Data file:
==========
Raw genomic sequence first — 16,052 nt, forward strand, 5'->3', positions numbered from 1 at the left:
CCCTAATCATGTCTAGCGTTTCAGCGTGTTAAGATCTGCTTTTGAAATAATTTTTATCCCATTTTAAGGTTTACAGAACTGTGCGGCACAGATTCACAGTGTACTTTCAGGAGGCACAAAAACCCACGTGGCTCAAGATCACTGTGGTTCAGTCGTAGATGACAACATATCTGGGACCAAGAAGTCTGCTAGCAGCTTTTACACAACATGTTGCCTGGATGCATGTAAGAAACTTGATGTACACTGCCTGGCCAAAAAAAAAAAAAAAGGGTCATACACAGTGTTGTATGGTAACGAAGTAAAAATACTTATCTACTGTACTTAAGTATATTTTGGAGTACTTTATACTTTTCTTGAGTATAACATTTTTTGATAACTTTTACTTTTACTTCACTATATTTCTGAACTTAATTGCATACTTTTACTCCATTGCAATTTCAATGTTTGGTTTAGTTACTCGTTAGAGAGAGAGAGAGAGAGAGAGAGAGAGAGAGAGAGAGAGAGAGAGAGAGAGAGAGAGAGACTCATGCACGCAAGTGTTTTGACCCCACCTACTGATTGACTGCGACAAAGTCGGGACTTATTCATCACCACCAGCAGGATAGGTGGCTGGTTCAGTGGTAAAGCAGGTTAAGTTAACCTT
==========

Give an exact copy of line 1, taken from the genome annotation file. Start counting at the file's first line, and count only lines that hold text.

Raw genomic sequence first — 16,052 nt, forward strand, 5'->3', positions numbered from 1 at the left: